How long does it typically take to make a single sheet of paper?
To embark on a mountain journey, it generally takes around two months. Once the gampi has been harvested and is being processed in the workshop, the entire procedure takes anywhere from four to seven days.
How do you select the images and subjects for your cyanotype prints?
Japan has a unique tradition of admiring nature throughout all four seasons. I select Images based on their ability to capture this essence. Recently, I have been delving into Japanese silk and handcraft, which are at risk of being forgotten and disappearing.
What draws you to the landscapes and natural elements around your home?
I find inspiration in the moments when nature undergoes incredible transformations. For example, it’s fascinating to observe flowers blooming every other day and fruits ripening every other year, even without keeping track of time.
What challenges do you face as one of the few modern practitioners of traditional gampi papermaking?
Having pursued this creation for a decade, I am now driven by my passion for Gampi and a desire to pass it on to future generations. In today’s world, where paper has become less prevalent in daily life, it can be challenging to make a living oneself solely through a particular skill. That’s why I aim to teach the art of gampi making to those with innovative ideas for its use in fields such as photography, art, and other applications with global value. I welcome individuals of all ages and nationalities to be a practitioner at my atelier.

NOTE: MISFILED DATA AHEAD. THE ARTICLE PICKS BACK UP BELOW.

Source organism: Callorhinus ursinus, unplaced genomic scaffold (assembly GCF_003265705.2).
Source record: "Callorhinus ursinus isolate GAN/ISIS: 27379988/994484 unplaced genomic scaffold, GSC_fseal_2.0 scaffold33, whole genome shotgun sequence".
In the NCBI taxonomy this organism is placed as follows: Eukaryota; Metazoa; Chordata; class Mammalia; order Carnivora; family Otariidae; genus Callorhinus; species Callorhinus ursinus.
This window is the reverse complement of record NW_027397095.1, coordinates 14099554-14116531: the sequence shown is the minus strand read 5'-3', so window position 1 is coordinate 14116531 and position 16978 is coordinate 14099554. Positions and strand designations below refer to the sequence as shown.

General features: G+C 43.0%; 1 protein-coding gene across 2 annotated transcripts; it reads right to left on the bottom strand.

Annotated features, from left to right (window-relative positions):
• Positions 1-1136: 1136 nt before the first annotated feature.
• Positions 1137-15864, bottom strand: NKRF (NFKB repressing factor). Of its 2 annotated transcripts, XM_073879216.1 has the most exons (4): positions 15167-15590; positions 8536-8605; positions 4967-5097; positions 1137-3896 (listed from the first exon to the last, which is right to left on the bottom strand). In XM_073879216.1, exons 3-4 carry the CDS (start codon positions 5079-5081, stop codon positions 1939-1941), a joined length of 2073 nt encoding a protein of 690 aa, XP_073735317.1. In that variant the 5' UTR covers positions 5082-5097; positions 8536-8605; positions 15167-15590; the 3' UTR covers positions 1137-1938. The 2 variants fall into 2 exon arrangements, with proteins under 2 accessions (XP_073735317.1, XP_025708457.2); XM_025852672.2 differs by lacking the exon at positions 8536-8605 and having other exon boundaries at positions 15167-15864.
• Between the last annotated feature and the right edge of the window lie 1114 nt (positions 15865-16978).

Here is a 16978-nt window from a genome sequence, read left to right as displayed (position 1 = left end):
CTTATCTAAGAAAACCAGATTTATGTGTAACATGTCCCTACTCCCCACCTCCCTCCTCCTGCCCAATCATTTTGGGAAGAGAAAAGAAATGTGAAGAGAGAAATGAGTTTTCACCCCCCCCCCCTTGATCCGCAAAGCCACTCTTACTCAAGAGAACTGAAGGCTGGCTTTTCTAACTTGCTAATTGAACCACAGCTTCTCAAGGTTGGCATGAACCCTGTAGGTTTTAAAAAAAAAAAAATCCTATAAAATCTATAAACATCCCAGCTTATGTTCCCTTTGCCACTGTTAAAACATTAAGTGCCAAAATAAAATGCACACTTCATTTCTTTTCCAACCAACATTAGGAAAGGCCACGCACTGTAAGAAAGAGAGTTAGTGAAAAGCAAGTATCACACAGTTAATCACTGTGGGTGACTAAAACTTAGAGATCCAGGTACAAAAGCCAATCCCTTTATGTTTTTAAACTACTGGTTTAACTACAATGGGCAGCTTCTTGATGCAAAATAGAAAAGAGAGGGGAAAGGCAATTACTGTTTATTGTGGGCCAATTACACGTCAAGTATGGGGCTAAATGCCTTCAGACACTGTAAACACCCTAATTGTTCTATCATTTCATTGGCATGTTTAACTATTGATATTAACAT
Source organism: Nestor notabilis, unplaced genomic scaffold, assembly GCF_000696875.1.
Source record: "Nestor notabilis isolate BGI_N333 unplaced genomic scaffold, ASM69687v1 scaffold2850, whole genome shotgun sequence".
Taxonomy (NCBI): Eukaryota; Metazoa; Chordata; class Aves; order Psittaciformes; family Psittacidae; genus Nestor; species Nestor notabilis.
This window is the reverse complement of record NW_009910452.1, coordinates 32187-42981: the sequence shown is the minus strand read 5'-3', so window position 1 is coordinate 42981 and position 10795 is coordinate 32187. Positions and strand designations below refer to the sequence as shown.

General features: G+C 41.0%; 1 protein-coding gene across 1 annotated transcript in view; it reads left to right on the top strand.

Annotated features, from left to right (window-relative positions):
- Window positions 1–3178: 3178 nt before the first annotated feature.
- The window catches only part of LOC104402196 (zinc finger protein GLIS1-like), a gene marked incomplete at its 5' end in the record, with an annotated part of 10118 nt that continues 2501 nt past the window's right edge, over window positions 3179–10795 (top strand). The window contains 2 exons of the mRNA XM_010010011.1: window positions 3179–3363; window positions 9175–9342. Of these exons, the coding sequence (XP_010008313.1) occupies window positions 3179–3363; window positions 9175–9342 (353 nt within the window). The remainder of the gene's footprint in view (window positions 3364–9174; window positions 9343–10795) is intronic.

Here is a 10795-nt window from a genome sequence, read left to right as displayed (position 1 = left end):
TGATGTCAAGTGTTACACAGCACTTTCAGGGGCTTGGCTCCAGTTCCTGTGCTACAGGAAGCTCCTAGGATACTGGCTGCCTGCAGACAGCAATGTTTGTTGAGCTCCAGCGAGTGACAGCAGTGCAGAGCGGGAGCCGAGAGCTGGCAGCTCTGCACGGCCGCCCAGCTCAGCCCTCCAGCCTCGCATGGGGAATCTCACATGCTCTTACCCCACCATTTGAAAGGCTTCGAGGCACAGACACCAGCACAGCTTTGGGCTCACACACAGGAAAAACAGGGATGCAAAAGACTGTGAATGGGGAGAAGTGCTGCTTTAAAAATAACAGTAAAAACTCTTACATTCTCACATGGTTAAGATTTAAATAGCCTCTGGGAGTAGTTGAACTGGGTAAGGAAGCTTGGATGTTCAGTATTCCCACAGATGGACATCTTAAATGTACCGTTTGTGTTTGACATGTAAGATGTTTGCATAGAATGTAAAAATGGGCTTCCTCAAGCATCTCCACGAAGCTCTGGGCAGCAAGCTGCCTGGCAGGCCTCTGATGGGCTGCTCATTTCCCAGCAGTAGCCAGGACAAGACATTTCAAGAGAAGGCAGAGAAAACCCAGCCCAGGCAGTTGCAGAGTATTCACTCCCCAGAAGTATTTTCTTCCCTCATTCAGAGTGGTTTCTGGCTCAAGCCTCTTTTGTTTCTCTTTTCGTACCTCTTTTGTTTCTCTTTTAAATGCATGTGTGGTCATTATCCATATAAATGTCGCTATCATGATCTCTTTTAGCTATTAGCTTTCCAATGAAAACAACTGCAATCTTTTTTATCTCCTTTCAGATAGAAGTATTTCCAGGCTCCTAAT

How do you see the future of this craft?
The value of gampi paper and other Japanese papers extends beyond Japan’s borders, as they are highly respected. It is predicted that the exportation of these papers will continue to grow.
How do you balance preserving the history and techniques of Japanese handcraft with incorporating Western photography into your work?
Both are analogue processes and I rarely use machines to avoid losing the natural textures and imperfections. Additionally, I do not tone the cyanotypes as it is crucial to balance the blue created by sunlight and the texture of gampi paper.
Can you share any tips or advice for artists and enthusiasts interested in working with blueprints and exploring traditional papermaking techniques?
It’s important to thoroughly examine your materials, avoid solely relying on textbook instructions, and continually experiment while asking your own questions. Connecting with artists in your field and practising consistently will help you improve your conceptual thinking skills for both fields.
Thank you very much, Mika Horie, for this inspiring interview!